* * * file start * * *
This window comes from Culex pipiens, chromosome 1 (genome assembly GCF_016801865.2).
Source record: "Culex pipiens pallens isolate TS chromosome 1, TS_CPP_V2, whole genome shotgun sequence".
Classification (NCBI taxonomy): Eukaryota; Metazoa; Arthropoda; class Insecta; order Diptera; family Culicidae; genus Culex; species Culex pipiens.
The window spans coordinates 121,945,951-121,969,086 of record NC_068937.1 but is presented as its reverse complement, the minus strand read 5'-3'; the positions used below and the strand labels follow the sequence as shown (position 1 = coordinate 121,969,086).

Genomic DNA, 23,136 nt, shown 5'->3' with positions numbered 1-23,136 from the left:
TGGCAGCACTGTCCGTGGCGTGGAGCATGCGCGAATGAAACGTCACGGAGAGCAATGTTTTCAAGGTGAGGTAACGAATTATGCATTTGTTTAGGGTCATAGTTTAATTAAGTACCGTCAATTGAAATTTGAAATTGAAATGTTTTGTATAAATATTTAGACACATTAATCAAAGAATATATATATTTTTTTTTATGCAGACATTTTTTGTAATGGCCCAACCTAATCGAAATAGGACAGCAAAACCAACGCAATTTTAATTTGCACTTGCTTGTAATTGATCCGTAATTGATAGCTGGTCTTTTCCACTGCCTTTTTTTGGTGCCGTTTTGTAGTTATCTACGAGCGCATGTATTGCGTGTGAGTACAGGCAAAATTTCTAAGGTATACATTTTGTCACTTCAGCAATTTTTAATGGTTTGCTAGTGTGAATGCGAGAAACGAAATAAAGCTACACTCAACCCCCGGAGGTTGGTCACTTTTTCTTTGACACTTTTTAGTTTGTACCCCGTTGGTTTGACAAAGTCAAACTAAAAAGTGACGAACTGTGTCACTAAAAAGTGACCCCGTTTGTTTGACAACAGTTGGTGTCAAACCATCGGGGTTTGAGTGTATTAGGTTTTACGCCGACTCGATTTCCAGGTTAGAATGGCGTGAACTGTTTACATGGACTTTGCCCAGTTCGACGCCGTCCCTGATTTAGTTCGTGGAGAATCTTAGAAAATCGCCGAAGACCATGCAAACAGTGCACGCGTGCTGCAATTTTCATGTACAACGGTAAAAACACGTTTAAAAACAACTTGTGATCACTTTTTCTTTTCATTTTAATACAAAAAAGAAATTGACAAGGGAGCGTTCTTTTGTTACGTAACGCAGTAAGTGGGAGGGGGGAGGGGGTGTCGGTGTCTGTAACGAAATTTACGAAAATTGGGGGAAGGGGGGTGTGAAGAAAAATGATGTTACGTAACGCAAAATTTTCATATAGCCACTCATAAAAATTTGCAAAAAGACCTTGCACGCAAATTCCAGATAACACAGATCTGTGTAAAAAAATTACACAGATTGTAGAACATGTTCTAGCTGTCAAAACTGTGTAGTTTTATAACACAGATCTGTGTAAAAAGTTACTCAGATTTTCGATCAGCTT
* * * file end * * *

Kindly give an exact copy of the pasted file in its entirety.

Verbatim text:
This window comes from Culex pipiens, chromosome 1 (genome assembly GCF_016801865.2).
Source record: "Culex pipiens pallens isolate TS chromosome 1, TS_CPP_V2, whole genome shotgun sequence".
Classification (NCBI taxonomy): Eukaryota; Metazoa; Arthropoda; class Insecta; order Diptera; family Culicidae; genus Culex; species Culex pipiens.
The window spans coordinates 121,945,951-121,969,086 of record NC_068937.1 but is presented as its reverse complement, the minus strand read 5'-3'; the positions used below and the strand labels follow the sequence as shown (position 1 = coordinate 121,969,086).

Genomic DNA, 23,136 nt, shown 5'->3' with positions numbered 1-23,136 from the left:
TGGCAGCACTGTCCGTGGCGTGGAGCATGCGCGAATGAAACGTCACGGAGAGCAATGTTTTCAAGGTGAGGTAACGAATTATGCATTTGTTTAGGGTCATAGTTTAATTAAGTACCGTCAATTGAAATTTGAAATTGAAATGTTTTGTATAAATATTTAGACACATTAATCAAAGAATATATATATTTTTTTTTATGCAGACATTTTTTGTAATGGCCCAACCTAATCGAAATAGGACAGCAAAACCAACGCAATTTTAATTTGCACTTGCTTGTAATTGATCCGTAATTGATAGCTGGTCTTTTCCACTGCCTTTTTTTGGTGCCGTTTTGTAGTTATCTACGAGCGCATGTATTGCGTGTGAGTACAGGCAAAATTTCTAAGGTATACATTTTGTCACTTCAGCAATTTTTAATGGTTTGCTAGTGTGAATGCGAGAAACGAAATAAAGCTACACTCAACCCCCGGAGGTTGGTCACTTTTTCTTTGACACTTTTTAGTTTGTACCCCGTTGGTTTGACAAAGTCAAACTAAAAAGTGACGAACTGTGTCACTAAAAAGTGACCCCGTTTGTTTGACAACAGTTGGTGTCAAACCATCGGGGTTTGAGTGTATTAGGTTTTACGCCGACTCGATTTCCAGGTTAGAATGGCGTGAACTGTTTACATGGACTTTGCCCAGTTCGACGCCGTCCCTGATTTAGTTCGTGGAGAATCTTAGAAAATCGCCGAAGACCATGCAAACAGTGCACGCGTGCTGCAATTTTCATGTACAACGGTAAAAACACGTTTAAAAACAACTTGTGATCACTTTTTCTTTTCATTTTAATACAAAAAAGAAATTGACAAGGGAGCGTTCTTTTGTTACGTAACGCAGTAAGTGGGAGGGGGGAGGGGGTGTCGGTGTCTGTAACGAAATTTACGAAAATTGGGGGAAGGGGGGTGTGAAGAAAAATGATGTTACGTAACGCAAAATTTTCATATAGCCACTCATAAAAATTTGCAAAAAGACCTTGCACGCAAATTCCAGATAACACAGATCTGTGTAAAAAAATTACACAGATTGTAGAACATGTTCTAGCTGTCAAAACTGTGTAGTTTTATAACACAGATCTGTGTAAAAAGTTACTCAGATTTTCGATCAGCTT